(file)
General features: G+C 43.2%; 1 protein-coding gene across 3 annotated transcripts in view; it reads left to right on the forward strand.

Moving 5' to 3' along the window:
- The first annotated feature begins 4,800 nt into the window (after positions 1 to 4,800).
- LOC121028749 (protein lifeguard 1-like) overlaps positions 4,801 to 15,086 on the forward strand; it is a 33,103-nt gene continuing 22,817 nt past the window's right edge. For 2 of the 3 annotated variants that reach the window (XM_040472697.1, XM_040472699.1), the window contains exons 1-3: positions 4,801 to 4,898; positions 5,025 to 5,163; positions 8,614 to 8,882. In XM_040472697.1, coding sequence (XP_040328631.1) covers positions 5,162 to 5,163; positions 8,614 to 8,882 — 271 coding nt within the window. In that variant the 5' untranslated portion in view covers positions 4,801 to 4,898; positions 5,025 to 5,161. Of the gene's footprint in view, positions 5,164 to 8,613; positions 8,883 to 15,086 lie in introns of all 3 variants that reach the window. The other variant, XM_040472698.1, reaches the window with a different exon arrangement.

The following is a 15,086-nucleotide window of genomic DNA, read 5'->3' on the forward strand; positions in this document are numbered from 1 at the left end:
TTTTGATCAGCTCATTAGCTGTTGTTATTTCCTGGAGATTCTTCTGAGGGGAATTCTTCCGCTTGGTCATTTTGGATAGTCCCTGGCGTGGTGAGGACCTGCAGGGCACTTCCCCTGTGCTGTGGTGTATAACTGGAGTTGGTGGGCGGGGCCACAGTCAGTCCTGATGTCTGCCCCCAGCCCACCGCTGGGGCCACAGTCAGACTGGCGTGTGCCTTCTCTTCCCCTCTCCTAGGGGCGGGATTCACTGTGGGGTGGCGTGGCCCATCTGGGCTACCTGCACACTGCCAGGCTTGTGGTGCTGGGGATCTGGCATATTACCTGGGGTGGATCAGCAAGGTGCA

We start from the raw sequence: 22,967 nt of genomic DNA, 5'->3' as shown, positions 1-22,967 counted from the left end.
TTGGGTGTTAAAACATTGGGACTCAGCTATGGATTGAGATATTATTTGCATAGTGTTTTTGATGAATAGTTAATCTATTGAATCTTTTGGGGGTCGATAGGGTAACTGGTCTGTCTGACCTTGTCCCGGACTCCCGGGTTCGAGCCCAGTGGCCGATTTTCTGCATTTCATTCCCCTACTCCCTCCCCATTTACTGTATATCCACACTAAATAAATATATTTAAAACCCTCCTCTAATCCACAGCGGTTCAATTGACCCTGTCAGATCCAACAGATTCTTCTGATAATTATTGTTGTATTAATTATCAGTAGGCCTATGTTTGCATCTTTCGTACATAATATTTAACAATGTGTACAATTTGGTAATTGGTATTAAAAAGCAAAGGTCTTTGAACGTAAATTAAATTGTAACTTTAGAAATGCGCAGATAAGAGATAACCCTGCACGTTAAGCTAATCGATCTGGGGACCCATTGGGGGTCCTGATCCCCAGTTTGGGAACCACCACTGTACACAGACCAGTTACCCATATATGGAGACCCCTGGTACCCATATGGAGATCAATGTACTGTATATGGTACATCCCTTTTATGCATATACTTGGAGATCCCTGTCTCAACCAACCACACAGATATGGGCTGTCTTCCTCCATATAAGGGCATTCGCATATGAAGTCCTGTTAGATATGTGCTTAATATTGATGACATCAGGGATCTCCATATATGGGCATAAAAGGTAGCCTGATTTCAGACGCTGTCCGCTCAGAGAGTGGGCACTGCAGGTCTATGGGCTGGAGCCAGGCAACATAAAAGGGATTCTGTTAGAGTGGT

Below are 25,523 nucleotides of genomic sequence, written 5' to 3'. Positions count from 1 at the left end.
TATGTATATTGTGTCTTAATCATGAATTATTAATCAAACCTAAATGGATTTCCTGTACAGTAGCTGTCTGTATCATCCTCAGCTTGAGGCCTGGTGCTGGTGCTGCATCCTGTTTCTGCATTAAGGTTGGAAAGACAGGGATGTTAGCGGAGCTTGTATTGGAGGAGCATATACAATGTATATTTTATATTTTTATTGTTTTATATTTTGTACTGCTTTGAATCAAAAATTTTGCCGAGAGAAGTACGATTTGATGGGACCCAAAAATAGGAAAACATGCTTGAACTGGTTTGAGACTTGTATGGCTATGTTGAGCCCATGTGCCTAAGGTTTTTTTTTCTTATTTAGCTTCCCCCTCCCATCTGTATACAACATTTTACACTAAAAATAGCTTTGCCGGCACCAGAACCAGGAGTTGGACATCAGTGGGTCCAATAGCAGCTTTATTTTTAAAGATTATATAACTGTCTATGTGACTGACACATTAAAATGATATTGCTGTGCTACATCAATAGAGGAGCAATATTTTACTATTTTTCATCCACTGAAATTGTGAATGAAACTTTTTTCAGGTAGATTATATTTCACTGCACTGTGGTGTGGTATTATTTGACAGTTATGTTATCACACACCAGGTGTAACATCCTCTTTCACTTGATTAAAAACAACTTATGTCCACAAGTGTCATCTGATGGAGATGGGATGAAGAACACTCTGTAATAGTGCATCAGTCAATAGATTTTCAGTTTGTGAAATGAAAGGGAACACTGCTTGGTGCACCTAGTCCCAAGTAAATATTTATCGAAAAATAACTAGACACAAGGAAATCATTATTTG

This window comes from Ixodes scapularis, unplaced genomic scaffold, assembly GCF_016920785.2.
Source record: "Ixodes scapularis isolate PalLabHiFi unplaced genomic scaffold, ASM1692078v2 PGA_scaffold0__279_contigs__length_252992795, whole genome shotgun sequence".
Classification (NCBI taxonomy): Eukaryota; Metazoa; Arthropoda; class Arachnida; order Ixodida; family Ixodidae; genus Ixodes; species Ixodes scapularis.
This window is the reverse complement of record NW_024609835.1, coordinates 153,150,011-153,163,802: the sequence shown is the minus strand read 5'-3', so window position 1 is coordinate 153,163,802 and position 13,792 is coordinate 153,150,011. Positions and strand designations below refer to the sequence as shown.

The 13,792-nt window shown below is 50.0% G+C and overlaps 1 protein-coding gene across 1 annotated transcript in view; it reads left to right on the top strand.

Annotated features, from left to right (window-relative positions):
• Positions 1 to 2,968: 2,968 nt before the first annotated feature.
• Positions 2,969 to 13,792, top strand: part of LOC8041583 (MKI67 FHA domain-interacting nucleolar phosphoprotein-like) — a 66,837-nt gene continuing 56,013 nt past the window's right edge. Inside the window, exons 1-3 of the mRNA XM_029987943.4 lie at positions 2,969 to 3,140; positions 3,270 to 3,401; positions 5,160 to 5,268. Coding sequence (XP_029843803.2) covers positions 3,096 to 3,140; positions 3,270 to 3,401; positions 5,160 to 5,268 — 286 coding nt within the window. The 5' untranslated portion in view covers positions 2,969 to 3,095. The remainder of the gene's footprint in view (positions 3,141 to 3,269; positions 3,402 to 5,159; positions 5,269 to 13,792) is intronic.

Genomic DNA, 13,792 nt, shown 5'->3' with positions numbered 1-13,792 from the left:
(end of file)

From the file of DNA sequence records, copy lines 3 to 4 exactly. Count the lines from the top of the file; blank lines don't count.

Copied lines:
- The first annotated feature begins 4,800 nt into the window (after positions 1 to 4,800).
- LOC121028749 (protein lifeguard 1-like) overlaps positions 4,801 to 15,086 on the forward strand; it is a 33,103-nt gene continuing 22,817 nt past the window's right edge. For 2 of the 3 annotated variants that reach the window (XM_040472697.1, XM_040472699.1), the window contains exons 1-3: positions 4,801 to 4,898; positions 5,025 to 5,163; positions 8,614 to 8,882. In XM_040472697.1, coding sequence (XP_040328631.1) covers positions 5,162 to 5,163; positions 8,614 to 8,882 — 271 coding nt within the window. In that variant the 5' untranslated portion in view covers positions 4,801 to 4,898; positions 5,025 to 5,161. Of the gene's footprint in view, positions 5,164 to 8,613; positions 8,883 to 15,086 lie in introns of all 3 variants that reach the window. The other variant, XM_040472698.1, reaches the window with a different exon arrangement.